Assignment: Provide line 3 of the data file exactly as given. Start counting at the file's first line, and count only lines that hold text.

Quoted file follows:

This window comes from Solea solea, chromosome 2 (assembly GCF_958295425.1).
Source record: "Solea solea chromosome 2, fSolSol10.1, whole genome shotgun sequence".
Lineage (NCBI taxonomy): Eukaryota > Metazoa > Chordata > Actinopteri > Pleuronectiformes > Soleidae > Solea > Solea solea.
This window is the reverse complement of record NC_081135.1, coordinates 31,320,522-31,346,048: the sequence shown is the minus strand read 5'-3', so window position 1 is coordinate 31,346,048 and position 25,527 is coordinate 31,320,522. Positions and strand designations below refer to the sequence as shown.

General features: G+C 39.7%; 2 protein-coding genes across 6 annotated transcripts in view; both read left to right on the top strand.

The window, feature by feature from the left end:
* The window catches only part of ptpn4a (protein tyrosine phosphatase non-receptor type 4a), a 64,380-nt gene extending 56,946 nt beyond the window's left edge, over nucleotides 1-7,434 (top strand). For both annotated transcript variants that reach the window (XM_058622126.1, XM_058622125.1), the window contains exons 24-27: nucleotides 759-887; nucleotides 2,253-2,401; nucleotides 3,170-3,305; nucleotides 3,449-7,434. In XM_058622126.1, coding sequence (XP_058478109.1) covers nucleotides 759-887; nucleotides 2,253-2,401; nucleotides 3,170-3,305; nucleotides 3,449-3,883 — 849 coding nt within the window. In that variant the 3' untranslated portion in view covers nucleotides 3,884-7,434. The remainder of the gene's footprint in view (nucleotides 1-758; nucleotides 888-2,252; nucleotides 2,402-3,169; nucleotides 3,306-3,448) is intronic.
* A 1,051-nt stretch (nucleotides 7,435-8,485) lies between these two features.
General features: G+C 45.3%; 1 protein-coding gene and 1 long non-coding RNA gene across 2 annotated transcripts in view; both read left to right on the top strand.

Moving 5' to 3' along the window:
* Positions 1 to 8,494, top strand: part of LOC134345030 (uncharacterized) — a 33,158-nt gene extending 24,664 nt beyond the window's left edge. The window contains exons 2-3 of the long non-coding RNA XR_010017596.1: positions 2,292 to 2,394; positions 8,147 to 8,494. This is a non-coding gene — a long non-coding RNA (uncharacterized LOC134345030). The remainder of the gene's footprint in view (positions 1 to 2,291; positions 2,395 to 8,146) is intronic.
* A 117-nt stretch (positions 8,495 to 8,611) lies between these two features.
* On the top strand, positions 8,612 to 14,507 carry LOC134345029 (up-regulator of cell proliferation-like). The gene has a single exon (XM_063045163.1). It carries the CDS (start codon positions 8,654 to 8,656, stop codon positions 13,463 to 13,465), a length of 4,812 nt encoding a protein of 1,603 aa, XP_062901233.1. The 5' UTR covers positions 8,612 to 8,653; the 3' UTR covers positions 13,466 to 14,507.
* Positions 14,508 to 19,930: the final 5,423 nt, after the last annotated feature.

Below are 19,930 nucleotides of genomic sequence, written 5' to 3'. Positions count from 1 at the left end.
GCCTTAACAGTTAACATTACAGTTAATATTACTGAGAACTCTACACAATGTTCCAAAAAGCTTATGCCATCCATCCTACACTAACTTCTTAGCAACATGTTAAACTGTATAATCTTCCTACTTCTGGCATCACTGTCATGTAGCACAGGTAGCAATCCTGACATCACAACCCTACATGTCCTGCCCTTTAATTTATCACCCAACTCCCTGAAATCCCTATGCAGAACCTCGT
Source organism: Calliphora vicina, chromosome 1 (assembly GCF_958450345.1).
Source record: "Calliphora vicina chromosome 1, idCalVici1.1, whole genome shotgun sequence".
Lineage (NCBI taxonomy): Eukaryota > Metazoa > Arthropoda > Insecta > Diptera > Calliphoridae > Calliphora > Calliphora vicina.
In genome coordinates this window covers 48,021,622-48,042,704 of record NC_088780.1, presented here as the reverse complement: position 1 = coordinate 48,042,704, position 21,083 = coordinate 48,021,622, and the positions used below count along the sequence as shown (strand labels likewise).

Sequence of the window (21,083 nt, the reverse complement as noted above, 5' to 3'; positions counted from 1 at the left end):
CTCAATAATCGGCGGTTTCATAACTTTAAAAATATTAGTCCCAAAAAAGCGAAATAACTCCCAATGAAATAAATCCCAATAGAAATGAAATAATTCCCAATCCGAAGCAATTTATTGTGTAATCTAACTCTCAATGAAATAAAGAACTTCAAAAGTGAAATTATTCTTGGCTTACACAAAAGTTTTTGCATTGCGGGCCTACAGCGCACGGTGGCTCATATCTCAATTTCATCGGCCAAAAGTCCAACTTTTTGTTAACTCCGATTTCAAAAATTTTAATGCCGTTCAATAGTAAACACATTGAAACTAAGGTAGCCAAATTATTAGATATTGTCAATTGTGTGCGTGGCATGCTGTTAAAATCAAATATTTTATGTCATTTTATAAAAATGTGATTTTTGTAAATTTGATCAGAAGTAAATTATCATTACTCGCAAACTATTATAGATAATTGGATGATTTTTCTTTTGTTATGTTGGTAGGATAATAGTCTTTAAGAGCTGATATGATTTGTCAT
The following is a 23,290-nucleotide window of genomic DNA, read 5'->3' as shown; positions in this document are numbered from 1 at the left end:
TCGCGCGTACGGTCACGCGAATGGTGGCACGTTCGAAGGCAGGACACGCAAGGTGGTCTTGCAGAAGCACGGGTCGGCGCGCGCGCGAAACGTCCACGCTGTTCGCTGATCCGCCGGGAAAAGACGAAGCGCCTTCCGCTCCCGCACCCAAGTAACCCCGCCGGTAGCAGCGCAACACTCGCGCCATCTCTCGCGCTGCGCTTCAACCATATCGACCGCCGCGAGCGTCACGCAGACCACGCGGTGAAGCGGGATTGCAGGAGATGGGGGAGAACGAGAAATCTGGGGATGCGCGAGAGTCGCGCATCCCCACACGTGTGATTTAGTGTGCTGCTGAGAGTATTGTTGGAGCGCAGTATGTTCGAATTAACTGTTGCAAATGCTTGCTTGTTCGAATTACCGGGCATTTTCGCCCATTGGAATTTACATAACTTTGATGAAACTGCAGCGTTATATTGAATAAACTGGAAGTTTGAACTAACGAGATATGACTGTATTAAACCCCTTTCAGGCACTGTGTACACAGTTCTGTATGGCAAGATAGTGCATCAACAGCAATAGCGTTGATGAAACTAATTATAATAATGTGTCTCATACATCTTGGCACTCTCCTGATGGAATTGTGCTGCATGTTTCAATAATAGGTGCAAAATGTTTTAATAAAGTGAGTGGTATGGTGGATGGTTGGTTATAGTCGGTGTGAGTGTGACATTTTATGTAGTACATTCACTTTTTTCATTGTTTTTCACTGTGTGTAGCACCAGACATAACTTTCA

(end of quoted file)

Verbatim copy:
Lineage (NCBI taxonomy): Eukaryota > Metazoa > Chordata > Actinopteri > Pleuronectiformes > Soleidae > Solea > Solea solea.